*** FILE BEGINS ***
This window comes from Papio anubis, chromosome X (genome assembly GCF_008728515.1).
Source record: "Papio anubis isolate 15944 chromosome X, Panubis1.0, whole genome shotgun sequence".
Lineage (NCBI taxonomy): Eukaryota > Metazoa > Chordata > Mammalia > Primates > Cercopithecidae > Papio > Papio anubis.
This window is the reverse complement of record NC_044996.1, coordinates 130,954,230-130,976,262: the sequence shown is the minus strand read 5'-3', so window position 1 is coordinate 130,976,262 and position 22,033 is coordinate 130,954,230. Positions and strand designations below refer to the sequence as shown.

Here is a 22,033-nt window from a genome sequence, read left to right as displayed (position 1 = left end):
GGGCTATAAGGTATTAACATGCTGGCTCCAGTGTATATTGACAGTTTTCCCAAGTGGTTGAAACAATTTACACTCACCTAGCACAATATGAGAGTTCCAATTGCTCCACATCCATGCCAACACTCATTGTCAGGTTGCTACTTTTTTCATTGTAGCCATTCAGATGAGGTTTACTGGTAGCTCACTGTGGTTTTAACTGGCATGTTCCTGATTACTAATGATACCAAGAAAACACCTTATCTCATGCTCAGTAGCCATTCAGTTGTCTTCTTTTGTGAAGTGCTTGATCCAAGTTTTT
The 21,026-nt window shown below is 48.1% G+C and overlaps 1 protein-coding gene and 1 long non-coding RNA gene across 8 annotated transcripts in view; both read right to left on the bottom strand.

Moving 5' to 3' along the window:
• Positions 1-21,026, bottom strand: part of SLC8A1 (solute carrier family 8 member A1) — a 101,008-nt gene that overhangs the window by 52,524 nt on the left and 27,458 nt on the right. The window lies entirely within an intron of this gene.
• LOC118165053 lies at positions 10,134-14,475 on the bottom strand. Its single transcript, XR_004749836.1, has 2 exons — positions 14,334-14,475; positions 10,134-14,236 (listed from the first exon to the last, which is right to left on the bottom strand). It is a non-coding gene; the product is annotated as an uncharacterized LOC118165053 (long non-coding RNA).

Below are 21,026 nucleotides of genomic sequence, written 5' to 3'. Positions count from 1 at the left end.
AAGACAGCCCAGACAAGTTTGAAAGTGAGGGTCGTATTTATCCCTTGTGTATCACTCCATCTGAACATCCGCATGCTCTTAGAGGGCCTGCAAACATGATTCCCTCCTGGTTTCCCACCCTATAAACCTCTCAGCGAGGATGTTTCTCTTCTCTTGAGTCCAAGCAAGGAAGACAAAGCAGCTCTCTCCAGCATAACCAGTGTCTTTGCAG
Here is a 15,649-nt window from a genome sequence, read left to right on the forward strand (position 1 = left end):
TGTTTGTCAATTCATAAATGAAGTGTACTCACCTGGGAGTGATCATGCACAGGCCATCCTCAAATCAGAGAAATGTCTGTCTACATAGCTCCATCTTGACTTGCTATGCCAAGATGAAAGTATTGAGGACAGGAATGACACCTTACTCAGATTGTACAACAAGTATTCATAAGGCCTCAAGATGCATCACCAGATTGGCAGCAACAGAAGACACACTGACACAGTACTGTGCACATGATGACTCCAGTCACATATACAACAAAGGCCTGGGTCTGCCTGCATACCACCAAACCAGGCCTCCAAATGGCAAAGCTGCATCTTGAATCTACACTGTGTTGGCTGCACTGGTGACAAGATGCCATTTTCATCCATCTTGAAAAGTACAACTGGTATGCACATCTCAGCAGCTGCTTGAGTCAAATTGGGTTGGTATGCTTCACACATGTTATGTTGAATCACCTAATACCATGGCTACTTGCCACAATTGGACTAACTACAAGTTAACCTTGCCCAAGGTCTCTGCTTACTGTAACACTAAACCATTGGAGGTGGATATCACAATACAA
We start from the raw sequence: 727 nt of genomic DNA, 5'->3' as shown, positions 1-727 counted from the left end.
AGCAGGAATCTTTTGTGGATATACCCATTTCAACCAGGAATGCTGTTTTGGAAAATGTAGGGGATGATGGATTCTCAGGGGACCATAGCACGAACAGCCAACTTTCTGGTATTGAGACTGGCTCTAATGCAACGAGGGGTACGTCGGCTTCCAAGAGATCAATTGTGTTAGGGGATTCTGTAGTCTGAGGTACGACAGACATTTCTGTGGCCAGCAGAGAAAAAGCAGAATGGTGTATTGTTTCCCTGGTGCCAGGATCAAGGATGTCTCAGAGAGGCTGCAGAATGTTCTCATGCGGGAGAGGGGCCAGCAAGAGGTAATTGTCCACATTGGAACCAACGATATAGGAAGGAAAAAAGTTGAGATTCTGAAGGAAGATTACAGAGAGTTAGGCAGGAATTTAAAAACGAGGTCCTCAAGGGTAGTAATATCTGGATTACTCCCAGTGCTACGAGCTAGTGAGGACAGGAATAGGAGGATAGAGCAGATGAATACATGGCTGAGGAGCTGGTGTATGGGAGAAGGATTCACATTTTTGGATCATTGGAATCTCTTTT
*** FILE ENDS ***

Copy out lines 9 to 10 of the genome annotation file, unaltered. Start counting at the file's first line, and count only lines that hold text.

• Positions 1-21,026, bottom strand: part of SLC8A1 (solute carrier family 8 member A1) — a 101,008-nt gene that overhangs the window by 52,524 nt on the left and 27,458 nt on the right. The window lies entirely within an intron of this gene.
• LOC118165053 lies at positions 10,134-14,475 on the bottom strand. Its single transcript, XR_004749836.1, has 2 exons — positions 14,334-14,475; positions 10,134-14,236 (listed from the first exon to the last, which is right to left on the bottom strand). It is a non-coding gene; the product is annotated as an uncharacterized LOC118165053 (long non-coding RNA).